The worst mistake the centre left across the world could make now is to confuse what happened on Tuesday with the inevitable.
Instinctively, in the aftermath of a huge political event, we retroactively impose the coherent narrative structure that frames it in a grand historical context.
In doing so, we always overlook the part played by accident. So if you are tempted to see Donald Trump as a gigantic wave in a tide of reactionary horror that will never ebb, please don’t. His victory was not inevitable. It should not be read as proof that America is terminally racist, or that the future belongs to the populist right, or that Martin Luther King was wrong about the long arc of moral history bending towards justice.
Trump won for a complex range of reasons: some profound, but more arbitrary.
In the US, as here, the political class has failed to gauge the strength of working class white resentment towards a smug elite and its apparent indifference to the wage stagnation created by outsourced jobs, cheap migrant labour, and the snaffling of almost all growth in GDP by the wealthy. This was profound.
Also profound was racism’s part in turbo-charging Trump’s insurgency, though one shouldn’t exaggerate its hold on the US electorate when Obama, whose approval ratings are in the mid-fifties, would have been re-elected but for the 25th Amendment’s pesky two term limit.
With this result, the accidentals far outweighed the fundamentals. But for the random tragedy of losing a son to cancer, Joe Biden’s authentic voice as the patron saint of hardscrabble America would have made him the President-Elect. Had James Comey, the FBI director, not gone rogue with the 11th hour reopening of Hillary’s deplorable basket of emails, she would have won.
That she’s on course to win the popular vote by an eerily similar margin to Al Gore’s in 2000, is not proof of a dramatic lurch to the right. It is evidence that the United States remains as evenly split as it has been since the turn of the millennium.
The fact that Trump’s victory is more an aberration than confirmation of the Marxist view of history as the unstoppable sweep of economic forces, hardly makes its potential for damage any less alarming.
But it does make it less sinister in the sense that it can quickly be reversed. If Trump fails to recreate America as an earthly paradise within four years, as he might, a fresher Democrat with a more resonant message than Hillary’s “Hey, guys, I’ve hung around for like a million years, so come on, gimme a break” will probably reclaim the White House in 2020.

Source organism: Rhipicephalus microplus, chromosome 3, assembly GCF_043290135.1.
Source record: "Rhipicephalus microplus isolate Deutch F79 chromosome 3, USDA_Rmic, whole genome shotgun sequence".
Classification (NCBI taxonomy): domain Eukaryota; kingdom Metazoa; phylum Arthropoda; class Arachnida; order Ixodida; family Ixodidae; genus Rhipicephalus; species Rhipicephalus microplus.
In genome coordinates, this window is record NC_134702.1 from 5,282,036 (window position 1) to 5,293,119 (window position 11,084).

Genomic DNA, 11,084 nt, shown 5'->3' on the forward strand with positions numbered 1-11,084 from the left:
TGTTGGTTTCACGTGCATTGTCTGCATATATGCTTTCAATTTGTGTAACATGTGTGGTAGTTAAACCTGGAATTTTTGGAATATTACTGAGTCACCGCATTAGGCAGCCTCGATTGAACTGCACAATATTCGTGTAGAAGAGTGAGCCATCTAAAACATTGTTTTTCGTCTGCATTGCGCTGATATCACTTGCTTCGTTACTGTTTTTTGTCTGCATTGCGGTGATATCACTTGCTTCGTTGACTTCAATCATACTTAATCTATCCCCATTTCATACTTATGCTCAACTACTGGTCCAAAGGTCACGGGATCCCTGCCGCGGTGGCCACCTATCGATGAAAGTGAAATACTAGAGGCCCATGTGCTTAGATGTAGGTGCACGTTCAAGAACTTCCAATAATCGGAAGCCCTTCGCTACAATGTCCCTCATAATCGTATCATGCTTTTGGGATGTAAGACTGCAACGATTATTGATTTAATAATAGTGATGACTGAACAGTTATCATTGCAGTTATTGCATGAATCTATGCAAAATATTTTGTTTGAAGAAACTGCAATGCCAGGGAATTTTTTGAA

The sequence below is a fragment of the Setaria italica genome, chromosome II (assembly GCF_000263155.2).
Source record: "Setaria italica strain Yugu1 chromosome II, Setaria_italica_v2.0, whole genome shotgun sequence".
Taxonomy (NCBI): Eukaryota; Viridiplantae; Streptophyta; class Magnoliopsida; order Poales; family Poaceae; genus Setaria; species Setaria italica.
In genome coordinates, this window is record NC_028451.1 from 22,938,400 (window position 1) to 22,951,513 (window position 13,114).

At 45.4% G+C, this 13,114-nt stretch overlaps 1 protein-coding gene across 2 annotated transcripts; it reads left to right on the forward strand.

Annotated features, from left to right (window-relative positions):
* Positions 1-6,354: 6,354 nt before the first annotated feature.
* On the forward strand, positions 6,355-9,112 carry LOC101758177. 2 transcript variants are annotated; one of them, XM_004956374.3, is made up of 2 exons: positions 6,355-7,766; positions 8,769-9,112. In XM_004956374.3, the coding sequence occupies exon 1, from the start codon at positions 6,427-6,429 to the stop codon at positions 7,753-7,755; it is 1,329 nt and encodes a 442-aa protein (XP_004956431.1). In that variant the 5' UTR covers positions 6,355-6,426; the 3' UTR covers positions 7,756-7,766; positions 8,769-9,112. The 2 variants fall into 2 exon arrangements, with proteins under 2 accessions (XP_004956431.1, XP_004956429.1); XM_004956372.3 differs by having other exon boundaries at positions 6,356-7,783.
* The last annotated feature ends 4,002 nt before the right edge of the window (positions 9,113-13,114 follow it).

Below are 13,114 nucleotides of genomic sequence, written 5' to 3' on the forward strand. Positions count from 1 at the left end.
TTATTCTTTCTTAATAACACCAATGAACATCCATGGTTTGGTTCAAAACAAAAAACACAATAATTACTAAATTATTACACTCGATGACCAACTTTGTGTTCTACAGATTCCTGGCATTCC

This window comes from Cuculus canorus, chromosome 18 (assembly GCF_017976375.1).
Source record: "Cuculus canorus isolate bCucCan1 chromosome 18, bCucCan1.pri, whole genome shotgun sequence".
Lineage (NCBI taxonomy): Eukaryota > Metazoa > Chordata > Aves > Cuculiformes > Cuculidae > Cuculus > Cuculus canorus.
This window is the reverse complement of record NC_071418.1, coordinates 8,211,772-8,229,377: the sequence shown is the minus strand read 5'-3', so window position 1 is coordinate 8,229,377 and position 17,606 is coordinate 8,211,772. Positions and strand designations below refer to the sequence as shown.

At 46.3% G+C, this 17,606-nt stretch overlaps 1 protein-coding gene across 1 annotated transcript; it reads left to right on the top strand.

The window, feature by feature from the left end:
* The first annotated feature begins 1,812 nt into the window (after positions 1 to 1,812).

By the crudest statistic, Britain is precisely as evenly split as the US. At the last election, the combined Tory and Ukip vote was almost identical to the aggregate for Labour, the Lib Dems, the SNP, Plaid Cumru and the Greens.
If we live in an effective one-party state, that’s due in large part to the vagaries of a crazy electoral system. Should the Tories win the anticipated landslide in 2020 (assuming Theresa May doesn’t go to the country early for a Brexit mandate), a realignment of the opposition - whether as an electoral pact between the centrist party created from the ashes of Labour and other centre left parties, or as a formal confederation - would be inevitable.
Led by a politician with empathy with disaffected traditional Labour voters and the language to communicate it, such an alliance would reinvigorate progressive politics.
Of course, 2020 is an aeon away in domestic and geopolitical terms. What now looks like a finely balanced see-saw between the forces of reaction and progress might be tilted decisively next year by the election of Marie Le Pen in France and an anti-immigrant German Chancellor.
But narrow electoral wins for Brexit and Trump are not reason to reimagine the democratic west as sliding irreversibly towards neo-fascism. They are twin sirens warning against the folly of smugly assuming that history will continue on the same trajectory without careful steering.
“The path this country has taken has never been a straight line,” said Obama last week after meeting his successor in the Oval Office. “We zig and zag and sometimes we move in ways that some people think is forward and others think is moving back. And that's OK.”
Well, this is one helluva zig, and it’s not remotely OK. But nor is it over until the tangerine fat man punches in those codes. The American centre left has no more time to waste on infantile “Not My President” self-indulgence than its British equivalent has in whining about Jeremy Corbyn’s legitimate mandate.
What Boris Johnson, in a diplomatic term presumably borrowed from Lord Carrington, calls the “whinge-o-rama” needs to end without delay on both sides of the ocean. The progressive future we risked by complacently thinking it was guaranteed won’t be rescued by cry-babies. It will take grownups that understand and speak to the alienation that drives swathes of the electorate to succumb to the worse angels of their nature.
Anyone in need of some inspiration, or even just a decent cathartic weep, is directed to the start of Saturday Night Live. The magnificent Kate McKinnon appears again as Hillary Clinton, though this time with no attempt at humour. She sits at the piano and, eyes glinting with tears, gives a hauntingly beautiful rendition of the massively lamented Leonard Cohen’s ‘Hallelujah. “I’m not giving up,” McKinnon’s Hillary says to camera when the song is done. “And neither should you.”